One of the purposes of cross-examining the appellant about his connection with the Klan was to prove scienter, motive, and intent. Another purpose was to question the credibility of the appellant where the very oath that he took, the training that he received, and the discipline that was imposed was to impress upon him and the other members that they must protect fellow members at all costs and under all circumstances and that they must obey implicitly the orders of the officers of the Klan. This testimony was vital and of definite probative value in determining whether the appellant was present at any of the planning meetings and whether the appellant's testimony was credible.
The crimes of arson and murder against Vernon Dahmer were not the brainchild of private citizen Bill Smith. These crimes were projects 3 and 4 of the White Knights of the Ku Klux Klan. Appellant was questioned about these project numbers. He knew exactly what they meant, and he knew by virtue of being a Klansman. These crimes were conceived, nurtured, and brought to full fruition by the Klan. Duties were assigned to different Klansmen by officers of the Klan, and each Klansman was expected to perform his assignment without question.
The testimony that convicted appellant was the testimony of a fellow Klansman, an eyewitness who rode in the same automobile with the appellant, an automobile owned by Cliff Wilson, appellant's employer and his sponsor in the Klan, and two other Klansmen to the scene of the crime that night of January 10, 1966. This eyewitness pointed out the appellant as being the man who followed through on his assignment and shot out the picture window in the home of Dahmer so that another member of the Klan could throw into the home through the broken window plastic jars of gasoline and a torch of burning rags tied to a stick.
This partner in crime testified that the two carloads (eight Klansmen) assembled in a churchyard shortly before the execution of projects 3 and 4, that an officer of the Klan assigned appellant the specific duty of shooting out the picture window of the home and to keep shooting with a sawed-off pump shotgun.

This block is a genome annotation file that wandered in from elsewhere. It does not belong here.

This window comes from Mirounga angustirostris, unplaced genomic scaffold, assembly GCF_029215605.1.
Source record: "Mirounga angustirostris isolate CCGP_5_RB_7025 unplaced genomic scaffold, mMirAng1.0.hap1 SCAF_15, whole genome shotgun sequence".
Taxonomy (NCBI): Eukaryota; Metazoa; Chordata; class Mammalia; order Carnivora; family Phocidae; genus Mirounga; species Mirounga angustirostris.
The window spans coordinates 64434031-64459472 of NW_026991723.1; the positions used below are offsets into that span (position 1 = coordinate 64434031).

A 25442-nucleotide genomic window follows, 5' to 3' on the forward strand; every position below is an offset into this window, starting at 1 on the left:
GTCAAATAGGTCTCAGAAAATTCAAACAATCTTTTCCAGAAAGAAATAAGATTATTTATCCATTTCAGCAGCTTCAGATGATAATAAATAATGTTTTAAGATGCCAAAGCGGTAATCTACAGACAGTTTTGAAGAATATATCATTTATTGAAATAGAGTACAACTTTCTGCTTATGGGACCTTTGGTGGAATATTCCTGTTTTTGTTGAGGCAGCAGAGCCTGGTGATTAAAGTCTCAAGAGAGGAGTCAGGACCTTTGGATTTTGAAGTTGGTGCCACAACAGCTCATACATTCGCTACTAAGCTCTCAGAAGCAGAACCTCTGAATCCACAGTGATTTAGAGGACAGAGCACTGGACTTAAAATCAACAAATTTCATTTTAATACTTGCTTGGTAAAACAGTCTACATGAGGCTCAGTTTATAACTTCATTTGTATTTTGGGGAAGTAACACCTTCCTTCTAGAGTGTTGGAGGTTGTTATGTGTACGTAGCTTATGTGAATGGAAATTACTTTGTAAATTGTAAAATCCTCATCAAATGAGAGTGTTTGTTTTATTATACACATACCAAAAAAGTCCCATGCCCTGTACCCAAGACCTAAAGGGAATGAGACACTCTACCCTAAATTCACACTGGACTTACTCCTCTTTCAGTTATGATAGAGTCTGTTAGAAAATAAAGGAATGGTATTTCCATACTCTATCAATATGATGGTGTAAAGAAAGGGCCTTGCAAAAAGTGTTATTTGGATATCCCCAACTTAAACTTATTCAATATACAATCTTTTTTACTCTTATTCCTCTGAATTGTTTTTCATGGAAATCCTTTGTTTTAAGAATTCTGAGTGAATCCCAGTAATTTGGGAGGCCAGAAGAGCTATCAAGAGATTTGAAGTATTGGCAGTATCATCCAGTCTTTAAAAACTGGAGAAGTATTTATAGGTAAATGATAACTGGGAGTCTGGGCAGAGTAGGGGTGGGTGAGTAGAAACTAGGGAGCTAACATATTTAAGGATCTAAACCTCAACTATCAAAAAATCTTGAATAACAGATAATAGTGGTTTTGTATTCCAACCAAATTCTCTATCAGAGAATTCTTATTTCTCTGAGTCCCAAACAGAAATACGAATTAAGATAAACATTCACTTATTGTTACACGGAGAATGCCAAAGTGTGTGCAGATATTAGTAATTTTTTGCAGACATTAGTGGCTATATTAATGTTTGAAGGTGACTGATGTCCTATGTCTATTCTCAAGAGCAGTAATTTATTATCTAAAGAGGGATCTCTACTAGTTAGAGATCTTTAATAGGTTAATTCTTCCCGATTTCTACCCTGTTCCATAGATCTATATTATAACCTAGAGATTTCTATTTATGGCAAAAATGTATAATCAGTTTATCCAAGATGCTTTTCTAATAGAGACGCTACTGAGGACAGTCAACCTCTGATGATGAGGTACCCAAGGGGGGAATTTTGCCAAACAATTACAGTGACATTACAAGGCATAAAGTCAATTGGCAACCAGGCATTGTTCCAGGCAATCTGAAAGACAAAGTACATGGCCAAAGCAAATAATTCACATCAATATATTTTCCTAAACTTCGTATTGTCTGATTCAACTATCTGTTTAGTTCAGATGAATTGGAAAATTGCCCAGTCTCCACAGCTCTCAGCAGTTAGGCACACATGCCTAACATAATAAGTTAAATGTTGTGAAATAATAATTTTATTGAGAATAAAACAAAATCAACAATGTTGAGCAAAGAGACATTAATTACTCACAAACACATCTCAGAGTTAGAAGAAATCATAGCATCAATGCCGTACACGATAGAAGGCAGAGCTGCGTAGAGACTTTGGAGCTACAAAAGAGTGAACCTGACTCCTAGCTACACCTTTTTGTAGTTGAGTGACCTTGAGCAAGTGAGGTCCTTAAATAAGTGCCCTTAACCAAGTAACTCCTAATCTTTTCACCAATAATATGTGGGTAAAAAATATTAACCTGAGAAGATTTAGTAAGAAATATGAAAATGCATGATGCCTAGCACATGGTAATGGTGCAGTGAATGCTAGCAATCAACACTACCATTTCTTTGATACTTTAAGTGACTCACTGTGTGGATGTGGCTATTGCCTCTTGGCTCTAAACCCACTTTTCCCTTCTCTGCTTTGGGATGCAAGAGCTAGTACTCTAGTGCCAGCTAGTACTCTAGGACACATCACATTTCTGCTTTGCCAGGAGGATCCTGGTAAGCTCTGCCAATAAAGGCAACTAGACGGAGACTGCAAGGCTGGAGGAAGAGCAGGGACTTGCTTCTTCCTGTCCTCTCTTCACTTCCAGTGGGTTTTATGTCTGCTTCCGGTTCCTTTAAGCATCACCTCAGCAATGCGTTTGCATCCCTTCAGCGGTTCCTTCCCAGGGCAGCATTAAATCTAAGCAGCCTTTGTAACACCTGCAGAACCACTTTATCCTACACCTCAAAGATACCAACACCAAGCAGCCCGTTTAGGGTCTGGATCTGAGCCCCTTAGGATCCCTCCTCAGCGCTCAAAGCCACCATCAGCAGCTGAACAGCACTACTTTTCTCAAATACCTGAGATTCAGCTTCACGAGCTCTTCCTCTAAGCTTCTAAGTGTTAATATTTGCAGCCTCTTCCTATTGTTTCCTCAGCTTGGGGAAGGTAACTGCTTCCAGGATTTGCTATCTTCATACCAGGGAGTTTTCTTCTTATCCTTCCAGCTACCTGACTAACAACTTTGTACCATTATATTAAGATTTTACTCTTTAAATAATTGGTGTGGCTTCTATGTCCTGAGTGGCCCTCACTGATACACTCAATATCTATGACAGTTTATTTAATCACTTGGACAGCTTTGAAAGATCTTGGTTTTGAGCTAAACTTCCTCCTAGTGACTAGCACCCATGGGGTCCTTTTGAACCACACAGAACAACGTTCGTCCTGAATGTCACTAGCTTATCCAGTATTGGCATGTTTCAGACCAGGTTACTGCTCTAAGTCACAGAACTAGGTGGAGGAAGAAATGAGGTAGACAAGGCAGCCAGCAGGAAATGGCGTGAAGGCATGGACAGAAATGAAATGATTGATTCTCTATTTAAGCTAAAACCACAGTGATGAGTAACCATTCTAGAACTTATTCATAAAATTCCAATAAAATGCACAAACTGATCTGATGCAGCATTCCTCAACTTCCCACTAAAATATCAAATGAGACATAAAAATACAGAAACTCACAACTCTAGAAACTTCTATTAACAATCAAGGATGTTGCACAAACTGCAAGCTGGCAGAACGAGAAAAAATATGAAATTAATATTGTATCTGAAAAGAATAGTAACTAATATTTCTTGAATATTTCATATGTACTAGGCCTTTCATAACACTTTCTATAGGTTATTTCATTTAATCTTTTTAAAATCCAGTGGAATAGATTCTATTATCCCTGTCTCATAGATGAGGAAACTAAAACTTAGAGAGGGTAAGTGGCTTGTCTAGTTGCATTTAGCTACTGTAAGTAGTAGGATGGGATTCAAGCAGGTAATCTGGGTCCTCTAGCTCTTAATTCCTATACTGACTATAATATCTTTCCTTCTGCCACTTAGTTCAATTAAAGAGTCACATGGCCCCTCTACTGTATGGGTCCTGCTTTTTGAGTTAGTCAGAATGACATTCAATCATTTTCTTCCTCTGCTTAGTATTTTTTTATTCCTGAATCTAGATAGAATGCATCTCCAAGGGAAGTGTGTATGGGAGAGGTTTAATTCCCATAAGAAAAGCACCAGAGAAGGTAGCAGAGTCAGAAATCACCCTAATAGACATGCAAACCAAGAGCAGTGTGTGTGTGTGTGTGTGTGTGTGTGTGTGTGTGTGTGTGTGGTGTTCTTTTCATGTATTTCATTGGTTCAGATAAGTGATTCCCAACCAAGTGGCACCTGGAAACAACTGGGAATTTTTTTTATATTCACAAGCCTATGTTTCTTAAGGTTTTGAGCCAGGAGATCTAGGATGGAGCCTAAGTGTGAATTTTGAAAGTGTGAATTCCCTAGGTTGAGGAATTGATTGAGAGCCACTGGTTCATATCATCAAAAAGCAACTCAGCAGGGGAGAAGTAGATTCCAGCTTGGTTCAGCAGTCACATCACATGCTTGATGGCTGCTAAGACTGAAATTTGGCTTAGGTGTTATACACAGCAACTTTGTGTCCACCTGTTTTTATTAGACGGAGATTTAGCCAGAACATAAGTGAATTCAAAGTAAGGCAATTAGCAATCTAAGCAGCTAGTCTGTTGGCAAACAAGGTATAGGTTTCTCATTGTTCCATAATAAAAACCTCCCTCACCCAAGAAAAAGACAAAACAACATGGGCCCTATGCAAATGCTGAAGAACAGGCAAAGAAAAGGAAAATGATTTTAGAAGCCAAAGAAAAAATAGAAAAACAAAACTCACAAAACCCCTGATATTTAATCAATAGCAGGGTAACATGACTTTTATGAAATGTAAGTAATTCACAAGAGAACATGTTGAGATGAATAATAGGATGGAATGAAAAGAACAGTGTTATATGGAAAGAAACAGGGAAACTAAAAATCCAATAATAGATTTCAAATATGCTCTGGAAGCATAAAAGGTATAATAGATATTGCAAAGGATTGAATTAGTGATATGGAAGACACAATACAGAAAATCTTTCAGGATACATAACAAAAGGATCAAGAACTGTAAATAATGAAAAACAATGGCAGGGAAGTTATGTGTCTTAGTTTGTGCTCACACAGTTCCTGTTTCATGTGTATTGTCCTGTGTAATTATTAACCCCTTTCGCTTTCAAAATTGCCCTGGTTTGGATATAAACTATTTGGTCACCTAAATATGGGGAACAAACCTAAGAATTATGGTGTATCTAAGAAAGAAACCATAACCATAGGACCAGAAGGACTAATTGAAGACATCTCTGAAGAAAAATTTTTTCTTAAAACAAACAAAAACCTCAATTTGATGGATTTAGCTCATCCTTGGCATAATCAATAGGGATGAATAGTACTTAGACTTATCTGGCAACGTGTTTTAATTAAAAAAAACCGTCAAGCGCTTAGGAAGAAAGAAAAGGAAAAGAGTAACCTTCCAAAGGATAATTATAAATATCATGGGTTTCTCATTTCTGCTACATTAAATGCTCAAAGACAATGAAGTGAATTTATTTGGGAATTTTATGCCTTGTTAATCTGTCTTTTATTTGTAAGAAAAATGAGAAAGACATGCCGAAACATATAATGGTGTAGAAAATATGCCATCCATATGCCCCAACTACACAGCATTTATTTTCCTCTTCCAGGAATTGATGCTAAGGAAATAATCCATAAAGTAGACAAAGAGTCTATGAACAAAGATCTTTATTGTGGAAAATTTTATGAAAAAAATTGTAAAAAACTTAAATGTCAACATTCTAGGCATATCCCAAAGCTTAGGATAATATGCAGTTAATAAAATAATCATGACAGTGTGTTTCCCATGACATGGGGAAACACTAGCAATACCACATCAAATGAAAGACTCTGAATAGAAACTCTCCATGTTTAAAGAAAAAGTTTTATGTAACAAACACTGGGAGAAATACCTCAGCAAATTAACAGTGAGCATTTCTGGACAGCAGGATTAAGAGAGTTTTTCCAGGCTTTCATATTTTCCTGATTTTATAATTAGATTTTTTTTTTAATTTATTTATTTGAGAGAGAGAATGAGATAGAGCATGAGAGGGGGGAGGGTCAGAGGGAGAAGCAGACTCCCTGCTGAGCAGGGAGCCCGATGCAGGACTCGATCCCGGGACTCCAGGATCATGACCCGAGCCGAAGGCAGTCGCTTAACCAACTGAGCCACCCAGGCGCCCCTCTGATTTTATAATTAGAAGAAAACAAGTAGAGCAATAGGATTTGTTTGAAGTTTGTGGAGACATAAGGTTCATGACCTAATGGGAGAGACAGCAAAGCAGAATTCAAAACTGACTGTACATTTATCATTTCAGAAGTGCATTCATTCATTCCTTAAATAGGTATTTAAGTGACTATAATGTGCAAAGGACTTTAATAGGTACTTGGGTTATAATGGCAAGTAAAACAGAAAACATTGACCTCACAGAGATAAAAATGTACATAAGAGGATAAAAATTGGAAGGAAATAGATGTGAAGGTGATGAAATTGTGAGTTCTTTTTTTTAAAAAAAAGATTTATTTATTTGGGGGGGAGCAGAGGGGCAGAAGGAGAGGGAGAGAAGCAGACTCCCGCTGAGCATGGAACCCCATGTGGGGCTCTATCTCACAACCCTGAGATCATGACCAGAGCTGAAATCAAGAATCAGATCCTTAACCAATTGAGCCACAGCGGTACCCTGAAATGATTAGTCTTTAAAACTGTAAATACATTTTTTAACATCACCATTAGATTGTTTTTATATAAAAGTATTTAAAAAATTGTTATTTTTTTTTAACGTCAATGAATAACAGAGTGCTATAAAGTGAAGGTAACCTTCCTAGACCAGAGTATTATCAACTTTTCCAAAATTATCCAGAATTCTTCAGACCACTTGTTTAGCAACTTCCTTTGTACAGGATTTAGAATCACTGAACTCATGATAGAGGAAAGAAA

When the lights of one of the two getaway cars were inadvertently turned on at the scene of the crime, the appellant was positively identified as the one who impulsively shot out the lights and punctured two of the tires of the getaway car. A car with two flat tires and other indentations in the front fenders apparently made by buckshot was found abandoned about two miles from the scene.
Some of the judges feel that portions of the testimony elicited on cross-examination, which traced the Klan activities of the appellant from his initiation in November 1964 to the latter part of 1965, was error, but that under all the circumstances, constituted harmless error.
The writer of this opinion and other judges feel that it was not error and that it did have a definite place in proving scienter, motive, and intent, that it also constituted legitimate cross-examination in testing the credibility of the appellant.
The appellant complained of certain statements of the district attorney in his closing argument to the jury. We have carefully studied the statements made and included in the record in a Special Bill of Exceptions. This was a long and hard-fought case on the part of the prosecution and the defense. We do not feel that these remarks of the district attorney, when considered in context and as an infinitesimal part of a four-volume record, were prejudicial or out of line. Neither do we feel that these remarks were wholly unsupported by the evidence as contended by the appellant.
The judgment is affirmed.
GILLESPIE, P.J., and RODGERS, JONES, BRADY, and INZER, JJ., concur.